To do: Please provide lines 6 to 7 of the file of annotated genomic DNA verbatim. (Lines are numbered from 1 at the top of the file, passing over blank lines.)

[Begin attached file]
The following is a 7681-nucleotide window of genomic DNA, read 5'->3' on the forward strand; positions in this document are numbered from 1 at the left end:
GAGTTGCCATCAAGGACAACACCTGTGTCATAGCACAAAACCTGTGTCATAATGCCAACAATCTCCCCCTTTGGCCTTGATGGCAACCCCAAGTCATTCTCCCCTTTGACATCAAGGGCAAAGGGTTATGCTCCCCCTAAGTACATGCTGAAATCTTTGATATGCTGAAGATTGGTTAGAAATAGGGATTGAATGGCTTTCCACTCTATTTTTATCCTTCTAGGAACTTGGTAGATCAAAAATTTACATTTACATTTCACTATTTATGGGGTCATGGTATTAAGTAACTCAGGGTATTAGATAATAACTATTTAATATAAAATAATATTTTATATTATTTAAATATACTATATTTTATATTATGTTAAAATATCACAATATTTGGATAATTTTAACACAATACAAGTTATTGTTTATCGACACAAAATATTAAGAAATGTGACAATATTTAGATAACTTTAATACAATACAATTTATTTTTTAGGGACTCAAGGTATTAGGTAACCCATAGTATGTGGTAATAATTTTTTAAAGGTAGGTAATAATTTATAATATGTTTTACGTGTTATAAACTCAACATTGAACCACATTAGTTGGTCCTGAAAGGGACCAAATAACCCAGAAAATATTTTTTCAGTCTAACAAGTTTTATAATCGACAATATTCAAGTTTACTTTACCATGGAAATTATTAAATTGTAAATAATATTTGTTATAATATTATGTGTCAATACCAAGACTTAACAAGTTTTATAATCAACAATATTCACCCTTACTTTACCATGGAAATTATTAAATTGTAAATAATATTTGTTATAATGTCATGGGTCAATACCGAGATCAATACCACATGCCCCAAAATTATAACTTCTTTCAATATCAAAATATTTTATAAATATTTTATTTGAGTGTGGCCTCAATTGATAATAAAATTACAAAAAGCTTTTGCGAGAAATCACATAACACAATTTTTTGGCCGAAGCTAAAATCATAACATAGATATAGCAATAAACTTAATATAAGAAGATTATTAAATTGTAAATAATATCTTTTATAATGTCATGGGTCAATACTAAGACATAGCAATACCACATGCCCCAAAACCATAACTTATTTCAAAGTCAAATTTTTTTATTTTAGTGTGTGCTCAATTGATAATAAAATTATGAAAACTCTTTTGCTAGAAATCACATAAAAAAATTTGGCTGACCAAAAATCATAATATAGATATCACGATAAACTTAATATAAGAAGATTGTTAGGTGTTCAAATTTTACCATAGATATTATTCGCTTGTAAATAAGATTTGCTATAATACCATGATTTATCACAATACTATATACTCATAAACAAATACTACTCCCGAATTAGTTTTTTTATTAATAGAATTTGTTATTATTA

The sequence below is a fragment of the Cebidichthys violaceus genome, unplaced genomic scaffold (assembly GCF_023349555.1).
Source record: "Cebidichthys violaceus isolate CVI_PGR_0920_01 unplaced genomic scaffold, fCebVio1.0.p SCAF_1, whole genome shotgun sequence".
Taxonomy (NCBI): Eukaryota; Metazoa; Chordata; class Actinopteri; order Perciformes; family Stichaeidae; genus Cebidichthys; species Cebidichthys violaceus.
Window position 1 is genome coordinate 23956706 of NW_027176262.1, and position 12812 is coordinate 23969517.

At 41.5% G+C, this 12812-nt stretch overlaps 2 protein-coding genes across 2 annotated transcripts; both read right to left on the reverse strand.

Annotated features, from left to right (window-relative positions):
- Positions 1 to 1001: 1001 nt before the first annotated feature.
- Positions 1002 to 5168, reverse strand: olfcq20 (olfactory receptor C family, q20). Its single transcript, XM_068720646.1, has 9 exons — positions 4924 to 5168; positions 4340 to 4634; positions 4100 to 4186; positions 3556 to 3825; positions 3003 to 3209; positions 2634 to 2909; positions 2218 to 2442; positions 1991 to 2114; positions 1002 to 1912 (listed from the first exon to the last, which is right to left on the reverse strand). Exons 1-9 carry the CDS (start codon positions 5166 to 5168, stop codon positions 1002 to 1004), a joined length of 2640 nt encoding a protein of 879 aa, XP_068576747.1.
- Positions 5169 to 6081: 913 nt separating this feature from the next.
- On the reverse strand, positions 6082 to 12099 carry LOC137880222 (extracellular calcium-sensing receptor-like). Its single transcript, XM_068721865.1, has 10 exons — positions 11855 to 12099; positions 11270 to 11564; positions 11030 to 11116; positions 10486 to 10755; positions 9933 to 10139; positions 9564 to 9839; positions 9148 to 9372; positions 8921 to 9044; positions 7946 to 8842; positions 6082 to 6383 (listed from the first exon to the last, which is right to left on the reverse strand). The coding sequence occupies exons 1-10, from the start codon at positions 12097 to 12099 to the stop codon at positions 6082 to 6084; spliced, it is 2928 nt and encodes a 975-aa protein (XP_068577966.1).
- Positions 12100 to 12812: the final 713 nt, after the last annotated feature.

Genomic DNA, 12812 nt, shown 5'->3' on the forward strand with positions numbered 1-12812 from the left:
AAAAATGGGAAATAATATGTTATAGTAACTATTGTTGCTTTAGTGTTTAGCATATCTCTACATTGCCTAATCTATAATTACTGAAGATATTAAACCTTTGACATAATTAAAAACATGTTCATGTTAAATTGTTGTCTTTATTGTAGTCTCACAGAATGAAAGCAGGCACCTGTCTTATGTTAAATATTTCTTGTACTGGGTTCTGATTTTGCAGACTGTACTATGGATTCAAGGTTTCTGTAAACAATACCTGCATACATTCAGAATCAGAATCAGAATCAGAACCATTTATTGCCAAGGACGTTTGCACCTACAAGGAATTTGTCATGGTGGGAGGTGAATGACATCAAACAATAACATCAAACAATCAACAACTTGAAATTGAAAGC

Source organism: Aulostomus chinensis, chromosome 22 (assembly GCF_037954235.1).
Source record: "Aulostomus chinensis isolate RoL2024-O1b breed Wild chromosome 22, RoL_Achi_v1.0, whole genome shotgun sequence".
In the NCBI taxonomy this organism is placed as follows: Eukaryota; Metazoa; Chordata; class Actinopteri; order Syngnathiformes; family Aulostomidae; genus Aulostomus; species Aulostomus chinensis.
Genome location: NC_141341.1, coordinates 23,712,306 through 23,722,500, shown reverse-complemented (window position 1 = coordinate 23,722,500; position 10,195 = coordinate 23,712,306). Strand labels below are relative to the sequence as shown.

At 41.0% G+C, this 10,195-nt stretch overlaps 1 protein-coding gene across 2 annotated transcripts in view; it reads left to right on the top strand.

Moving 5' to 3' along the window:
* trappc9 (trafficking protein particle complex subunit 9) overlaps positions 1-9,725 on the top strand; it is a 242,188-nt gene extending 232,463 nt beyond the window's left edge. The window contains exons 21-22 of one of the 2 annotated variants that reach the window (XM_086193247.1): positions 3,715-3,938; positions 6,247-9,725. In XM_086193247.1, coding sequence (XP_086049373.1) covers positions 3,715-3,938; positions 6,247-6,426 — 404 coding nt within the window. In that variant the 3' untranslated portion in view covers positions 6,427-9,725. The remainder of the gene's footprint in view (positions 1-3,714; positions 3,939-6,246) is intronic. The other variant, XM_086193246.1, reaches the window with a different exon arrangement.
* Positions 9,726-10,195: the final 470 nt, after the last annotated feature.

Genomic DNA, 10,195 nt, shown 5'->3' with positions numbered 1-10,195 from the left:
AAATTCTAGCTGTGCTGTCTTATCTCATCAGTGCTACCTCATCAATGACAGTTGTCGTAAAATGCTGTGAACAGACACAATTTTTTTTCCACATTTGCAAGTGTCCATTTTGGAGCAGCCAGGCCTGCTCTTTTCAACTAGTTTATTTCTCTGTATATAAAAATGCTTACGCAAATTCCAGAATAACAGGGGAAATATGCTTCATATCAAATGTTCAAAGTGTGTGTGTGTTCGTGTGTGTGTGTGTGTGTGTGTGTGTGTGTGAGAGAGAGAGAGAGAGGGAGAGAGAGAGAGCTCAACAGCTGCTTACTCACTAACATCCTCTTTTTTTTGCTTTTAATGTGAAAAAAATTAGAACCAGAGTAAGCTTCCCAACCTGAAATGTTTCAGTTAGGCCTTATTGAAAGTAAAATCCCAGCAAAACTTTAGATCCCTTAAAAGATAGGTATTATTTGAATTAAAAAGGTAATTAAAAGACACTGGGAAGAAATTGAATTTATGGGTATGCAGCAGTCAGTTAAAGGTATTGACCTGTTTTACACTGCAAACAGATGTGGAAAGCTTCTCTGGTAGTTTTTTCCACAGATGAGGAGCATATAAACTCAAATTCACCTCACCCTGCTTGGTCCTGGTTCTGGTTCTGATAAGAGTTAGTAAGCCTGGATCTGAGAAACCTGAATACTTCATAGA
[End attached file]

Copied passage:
Window position 1 is genome coordinate 23956706 of NW_027176262.1, and position 12812 is coordinate 23969517.

At 41.5% G+C, this 12812-nt stretch overlaps 2 protein-coding genes across 2 annotated transcripts; both read right to left on the reverse strand.